Uncaring Council Forced Proposition U

Laura M. Lake is an adjunct assistant professor of environmental science and engineering at UCLA. Barbara S . Blinderman is a land-use attorney in private practice. They are co-founders of Not Yet New York, a citywide organization that deals with land-use decisions

The Los Angeles City Council has betrayed the public trust so many times that it is difficult to keep score.

Each betrayal is cold, calculated and a disaster for our people. The net result of much of this back-room dealing is that communities are ignored, trust in government erodes, beaches become polluted, the air becomes unbreathable and traffic gridlock continues.

Not surprisingly, the council's hubris has triggered a dramatic response: Proposition U, the Reasonable Limits Initiative. Authored by two council members who do care, Marvin Braude and Zev Yaroslavsky, this ballot measure would reduce by half the allowable size of most of the commercial development in Los Angeles.

Yet Proposition U is not a "no-growth" initiative. It allows for plenty of future development. If the five findings required for a variance can be made by the city, then a developer can seek higher density. But variances require notice and public hearings, and the developer must prove that added density will serve the public good.

Proposition U easily qualified for the November ballot with more than 105,000 signatures. These petitioners were sending two messages: The public is impatient with a council that totally ignores its needs, and concern for the quality of life and overdevelopment has reached crisis proportions.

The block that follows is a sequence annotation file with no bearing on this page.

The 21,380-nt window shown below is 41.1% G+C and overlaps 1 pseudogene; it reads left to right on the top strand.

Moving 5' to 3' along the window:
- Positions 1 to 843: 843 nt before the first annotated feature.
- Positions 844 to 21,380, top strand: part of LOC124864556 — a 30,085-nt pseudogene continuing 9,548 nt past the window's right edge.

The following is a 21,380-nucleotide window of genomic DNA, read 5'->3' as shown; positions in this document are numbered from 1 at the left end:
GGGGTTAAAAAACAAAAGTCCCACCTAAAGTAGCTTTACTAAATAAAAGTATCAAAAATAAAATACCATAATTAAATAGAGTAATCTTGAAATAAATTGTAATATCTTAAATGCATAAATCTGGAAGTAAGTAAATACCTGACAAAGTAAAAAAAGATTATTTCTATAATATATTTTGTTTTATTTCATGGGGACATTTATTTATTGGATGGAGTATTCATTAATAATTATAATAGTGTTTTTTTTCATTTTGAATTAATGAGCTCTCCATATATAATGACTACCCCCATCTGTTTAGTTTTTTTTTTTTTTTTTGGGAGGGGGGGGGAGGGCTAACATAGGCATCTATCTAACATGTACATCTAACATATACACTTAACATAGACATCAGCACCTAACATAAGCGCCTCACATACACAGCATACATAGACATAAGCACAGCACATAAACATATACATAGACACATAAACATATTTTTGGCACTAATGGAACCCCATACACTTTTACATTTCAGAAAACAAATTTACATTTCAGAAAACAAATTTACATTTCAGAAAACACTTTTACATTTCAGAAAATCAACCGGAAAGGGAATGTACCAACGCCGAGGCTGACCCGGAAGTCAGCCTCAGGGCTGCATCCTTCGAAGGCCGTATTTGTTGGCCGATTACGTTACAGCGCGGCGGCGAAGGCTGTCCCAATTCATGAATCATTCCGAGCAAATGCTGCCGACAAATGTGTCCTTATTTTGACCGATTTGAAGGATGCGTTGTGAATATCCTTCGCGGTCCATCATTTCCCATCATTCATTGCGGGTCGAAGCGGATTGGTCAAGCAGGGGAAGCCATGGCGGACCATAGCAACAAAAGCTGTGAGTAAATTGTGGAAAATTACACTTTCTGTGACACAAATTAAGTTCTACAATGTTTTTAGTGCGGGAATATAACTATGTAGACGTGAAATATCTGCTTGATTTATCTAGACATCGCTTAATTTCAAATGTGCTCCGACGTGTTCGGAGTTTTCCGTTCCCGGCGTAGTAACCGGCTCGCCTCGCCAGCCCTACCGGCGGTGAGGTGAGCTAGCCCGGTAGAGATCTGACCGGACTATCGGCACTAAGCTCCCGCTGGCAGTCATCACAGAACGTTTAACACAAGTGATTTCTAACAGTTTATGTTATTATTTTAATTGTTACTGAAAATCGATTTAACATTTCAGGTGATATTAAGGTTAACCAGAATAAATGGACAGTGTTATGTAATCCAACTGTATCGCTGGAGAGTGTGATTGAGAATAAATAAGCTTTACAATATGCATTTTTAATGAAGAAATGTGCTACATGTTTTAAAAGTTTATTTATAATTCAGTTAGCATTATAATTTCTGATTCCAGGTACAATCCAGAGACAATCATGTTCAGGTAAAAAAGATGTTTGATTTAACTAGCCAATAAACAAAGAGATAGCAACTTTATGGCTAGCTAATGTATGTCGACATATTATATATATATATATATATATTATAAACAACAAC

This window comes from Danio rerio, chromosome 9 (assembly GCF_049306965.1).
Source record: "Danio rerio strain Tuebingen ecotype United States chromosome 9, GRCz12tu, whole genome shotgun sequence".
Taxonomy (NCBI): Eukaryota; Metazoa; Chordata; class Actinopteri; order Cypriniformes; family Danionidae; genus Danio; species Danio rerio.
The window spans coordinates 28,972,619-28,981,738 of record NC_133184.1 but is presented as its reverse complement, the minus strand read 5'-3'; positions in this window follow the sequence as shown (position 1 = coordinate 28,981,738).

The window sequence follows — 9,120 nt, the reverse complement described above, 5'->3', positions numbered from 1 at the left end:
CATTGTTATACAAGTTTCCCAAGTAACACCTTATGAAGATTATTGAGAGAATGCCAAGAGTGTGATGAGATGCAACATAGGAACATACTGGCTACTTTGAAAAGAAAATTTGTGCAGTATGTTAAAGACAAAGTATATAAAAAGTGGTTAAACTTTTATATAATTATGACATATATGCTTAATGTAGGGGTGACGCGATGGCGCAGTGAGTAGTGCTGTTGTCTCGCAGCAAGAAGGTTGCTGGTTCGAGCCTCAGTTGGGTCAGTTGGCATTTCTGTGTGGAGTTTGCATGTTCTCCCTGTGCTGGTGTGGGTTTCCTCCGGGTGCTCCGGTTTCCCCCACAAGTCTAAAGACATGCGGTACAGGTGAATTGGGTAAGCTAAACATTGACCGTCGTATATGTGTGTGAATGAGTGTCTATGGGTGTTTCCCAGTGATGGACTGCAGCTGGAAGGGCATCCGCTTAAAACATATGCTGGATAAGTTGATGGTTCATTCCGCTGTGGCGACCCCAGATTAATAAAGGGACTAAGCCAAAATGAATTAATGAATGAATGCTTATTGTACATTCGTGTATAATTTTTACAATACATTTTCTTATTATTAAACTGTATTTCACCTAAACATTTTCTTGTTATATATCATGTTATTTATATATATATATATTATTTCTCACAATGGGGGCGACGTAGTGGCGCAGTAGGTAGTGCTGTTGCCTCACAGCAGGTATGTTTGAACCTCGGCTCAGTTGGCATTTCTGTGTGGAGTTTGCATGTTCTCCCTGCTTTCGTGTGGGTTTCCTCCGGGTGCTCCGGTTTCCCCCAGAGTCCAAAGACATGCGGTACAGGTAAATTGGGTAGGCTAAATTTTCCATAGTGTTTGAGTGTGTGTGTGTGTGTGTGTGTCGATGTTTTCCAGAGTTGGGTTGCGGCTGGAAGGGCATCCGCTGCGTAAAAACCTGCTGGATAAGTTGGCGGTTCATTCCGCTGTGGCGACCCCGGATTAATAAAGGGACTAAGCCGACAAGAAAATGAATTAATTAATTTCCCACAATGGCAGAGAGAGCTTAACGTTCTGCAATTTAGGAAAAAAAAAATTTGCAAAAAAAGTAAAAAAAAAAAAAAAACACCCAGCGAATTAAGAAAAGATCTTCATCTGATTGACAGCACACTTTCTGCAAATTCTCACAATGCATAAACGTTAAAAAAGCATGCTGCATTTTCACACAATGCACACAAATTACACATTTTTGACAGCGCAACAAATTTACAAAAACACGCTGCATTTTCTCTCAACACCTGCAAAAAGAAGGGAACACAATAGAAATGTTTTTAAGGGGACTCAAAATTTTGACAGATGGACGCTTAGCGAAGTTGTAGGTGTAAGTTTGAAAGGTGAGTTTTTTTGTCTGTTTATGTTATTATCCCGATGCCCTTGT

Rather than acquiescing to the will of the electorate, the council, led by President Pat Russell, has tried to undermine the measure by drafting an alternative ordinance that exempts much of the property that Proposition U would control. These actions were taken against the advice of the city attorney. Instead, the council relied on a legal defense of its action from the firm of Latham and Watkins, whose clients are often developers. The public did not elect Latham and Watkins to advise the council or to draft ordinances for us.

The latest maneuver to rezone 56,000 parcels in one day of hearings was temporarily thwarted by the realization Tuesday that, in their haste, the harried Planning Department staff failed to publish the hearing notice in time. Chalk one up for due process, thanks to the city attorney. Prepare for new outrages.

Opponents like to say that the initiative was undertaken as a response to affluent residents of the West-side and the San Fernando Valley who are upset by development in their neighborhoods.

Do not believe that for one moment. Community and environmental leaders from throughout Los Angeles stand firmly behind Proposition U. Each community has its own character and seeks to preserve what it values from the threat of overdevelopment and/or gentrification through redevelopment. And, with few exceptions, each community has suffered the same fate: The Planning Department staff and the Planning Commission may recommend a reasonable proposal, only to have the council overturn those decisions.

Because of this constant betrayal by the council, Proposition U is now a necessity.

Los Angeles is not New York. We have the initiative process, New Yorkers do not. People in Los Angeles still care, fiercely, about the quality of life. We are proud of our city, and we are not embarrassed to show that we care about its future. We do not measure the success of a city by the number of building permits issued but by the quality of projects, air quality, usable beaches and a sense of community.

Proposition U represents a "can do" attitude that the people of this city will do what's necessary to protect communities and conserve the quality of life.

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